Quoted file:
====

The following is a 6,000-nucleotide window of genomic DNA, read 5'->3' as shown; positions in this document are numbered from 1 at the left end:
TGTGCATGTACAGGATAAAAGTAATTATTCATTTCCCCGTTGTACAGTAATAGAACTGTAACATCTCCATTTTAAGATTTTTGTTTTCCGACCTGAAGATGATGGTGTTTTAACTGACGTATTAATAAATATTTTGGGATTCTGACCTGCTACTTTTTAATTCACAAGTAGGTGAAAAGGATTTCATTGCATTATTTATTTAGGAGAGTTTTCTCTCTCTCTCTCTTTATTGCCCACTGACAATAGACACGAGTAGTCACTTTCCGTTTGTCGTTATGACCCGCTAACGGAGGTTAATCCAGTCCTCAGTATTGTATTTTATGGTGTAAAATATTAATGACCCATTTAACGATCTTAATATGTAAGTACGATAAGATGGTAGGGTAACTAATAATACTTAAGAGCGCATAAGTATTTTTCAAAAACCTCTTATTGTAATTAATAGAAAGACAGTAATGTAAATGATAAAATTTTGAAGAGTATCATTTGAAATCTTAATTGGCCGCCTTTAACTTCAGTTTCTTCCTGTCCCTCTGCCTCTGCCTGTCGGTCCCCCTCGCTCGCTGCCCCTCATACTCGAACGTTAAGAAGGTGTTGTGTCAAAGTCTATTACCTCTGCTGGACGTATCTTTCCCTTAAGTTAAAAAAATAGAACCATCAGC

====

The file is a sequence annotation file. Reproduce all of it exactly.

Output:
The following is a 6,000-nucleotide window of genomic DNA, read 5'->3' as shown; positions in this document are numbered from 1 at the left end:
TGTGCATGTACAGGATAAAAGTAATTATTCATTTCCCCGTTGTACAGTAATAGAACTGTAACATCTCCATTTTAAGATTTTTGTTTTCCGACCTGAAGATGATGGTGTTTTAACTGACGTATTAATAAATATTTTGGGATTCTGACCTGCTACTTTTTAATTCACAAGTAGGTGAAAAGGATTTCATTGCATTATTTATTTAGGAGAGTTTTCTCTCTCTCTCTCTTTATTGCCCACTGACAATAGACACGAGTAGTCACTTTCCGTTTGTCGTTATGACCCGCTAACGGAGGTTAATCCAGTCCTCAGTATTGTATTTTATGGTGTAAAATATTAATGACCCATTTAACGATCTTAATATGTAAGTACGATAAGATGGTAGGGTAACTAATAATACTTAAGAGCGCATAAGTATTTTTCAAAAACCTCTTATTGTAATTAATAGAAAGACAGTAATGTAAATGATAAAATTTTGAAGAGTATCATTTGAAATCTTAATTGGCCGCCTTTAACTTCAGTTTCTTCCTGTCCCTCTGCCTCTGCCTGTCGGTCCCCCTCGCTCGCTGCCCCTCATACTCGAACGTTAAGAAGGTGTTGTGTCAAAGTCTATTACCTCTGCTGGACGTATCTTTCCCTTAAGTTAAAAAAATAGAACCATCAGC